Two waves of attacks were launched, the first at 6.30am local time, the second at 2.30pm, using five helicopter gunships and two Indian Air Force jet fighters to attack positions occupied by militants above the national highway that links Srinagar, the capital of the state of Jammu, and Kashmir with Ladakh and India's sensitive border with China. According to reports on All India Radio, 160 people, including Pakistani soldiers, were killed in the attacks.
Indian officials maintain that while the 600-odd infiltrators are Afghanis, the operation has been meticulously planned by the Pakistan Army. They claim that the infiltrators could not have crossed the "Line of Control" (the de facto border) in such large numbers without the Pakistan Army's help, and that the sophisticated equipment in use, including military radios, automatic weapons, mortars, radar, snowmobile scooters and helipads, also points to close Pakistani involvement.
In Islamabad, a Pakistan Army spokesman said Indian aircraft "bombed Pakistan- occupied Kashmir three different times today" and called it "a very grave escalation. Pakistan armed forces reserve the right to respond," he went on. "We are prepared for all eventualities."
The escalation of the Kashmir conflict comes one year after Indian and Pakistani nuclear tests prompted fears that Kashmir could become a nuclear battleground.
Three weeks ago, guerrilla forces numbered at 300 to 600crossed the Line of Control between Indian and Pakistani sectors of Kashmir, catching the 5,000-odd Indian troops on duty in the area napping.
They seized control of a ridge above the vital national highway that links Srinagarand Kashmir with Leh, capital of the former Himalayan buddhist kingdom of Ladakh and the highest city in India.
Sources here believe that the local Indian commander delayed running to Delhi for help and tried to flush out the infiltrators with his own troops.
India says that 17 Indian soldiers were killed and 90 injured in the fighting. Additionally, an artillery ammunition dump was destroyed.
Thirty thousand troops have now been sent in.
Until this week, the crisis was portrayed by Indian politicians and the media as very much "Kashmir business as usual". Every year when the snow melts in the Kargil area, site of the present fighting, infiltrators cross from the Pakistan side. Artillery shelling across the line is also routine.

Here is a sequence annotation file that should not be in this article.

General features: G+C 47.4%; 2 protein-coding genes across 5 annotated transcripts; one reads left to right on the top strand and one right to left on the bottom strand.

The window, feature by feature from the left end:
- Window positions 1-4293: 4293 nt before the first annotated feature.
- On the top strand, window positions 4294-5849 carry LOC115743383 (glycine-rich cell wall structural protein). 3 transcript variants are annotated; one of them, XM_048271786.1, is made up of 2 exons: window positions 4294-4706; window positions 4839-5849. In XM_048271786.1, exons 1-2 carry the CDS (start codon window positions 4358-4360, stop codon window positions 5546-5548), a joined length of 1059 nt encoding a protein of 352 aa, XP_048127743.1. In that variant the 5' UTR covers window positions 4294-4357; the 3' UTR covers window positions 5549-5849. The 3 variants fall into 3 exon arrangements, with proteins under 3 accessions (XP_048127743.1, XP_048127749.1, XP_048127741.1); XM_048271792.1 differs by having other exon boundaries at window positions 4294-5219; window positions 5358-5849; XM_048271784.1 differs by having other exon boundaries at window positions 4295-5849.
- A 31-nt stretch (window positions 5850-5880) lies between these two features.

But it is now clear that the incident that began on 6 May was far bigger than the normal. It is a huge embarrassment to India's government, led by the Hindu nationalist BJP, and to the Prime Minister, Atal Bihari Vajpayee, in particular. It was the so-called Lahore Declaration, signed by Mr Vajpayee and Mr Nawaz Sharif, his Pakistani counterpart, in February, that persuaded the outside world that south Asia's feuding siblings were at last on the road to amity.
But on Tuesday Mr Vajpayee made clear that he viewed the Pakistani intrusion as "a violation of the Lahore declaration." Both India and Pakistan had promised to maintain peace and tranquillity along the Line of Control, he said.
Review, page 3
THE KASHMIR dispute is the sub-continent's running sore.
It has started two of the three wars India and Pakistan have fought since independence in 1947. The Islamic insurgency in the state, which began 10 years ago, has claimed 20,000 lives.
The dispute started two months after independence from Britain. The feudal ruler of the state, a Hindu maharaja, succumbed to pressure from the Indian prime minister to join India. However, the great majority of the population was Muslim.
Indian and Pakistani armies clashed in the state, and the ceasefire line at the end of hostilities on 1 January 1949 became the de facto border. India now rules two-thirds of Kashmir.
To complicate the dispute, China seized a portion of Indian Kashmir in 1961.
A recent poll showed that most Kashmiris would prefer complete independence to rule by either India or Pakistan.Reuse content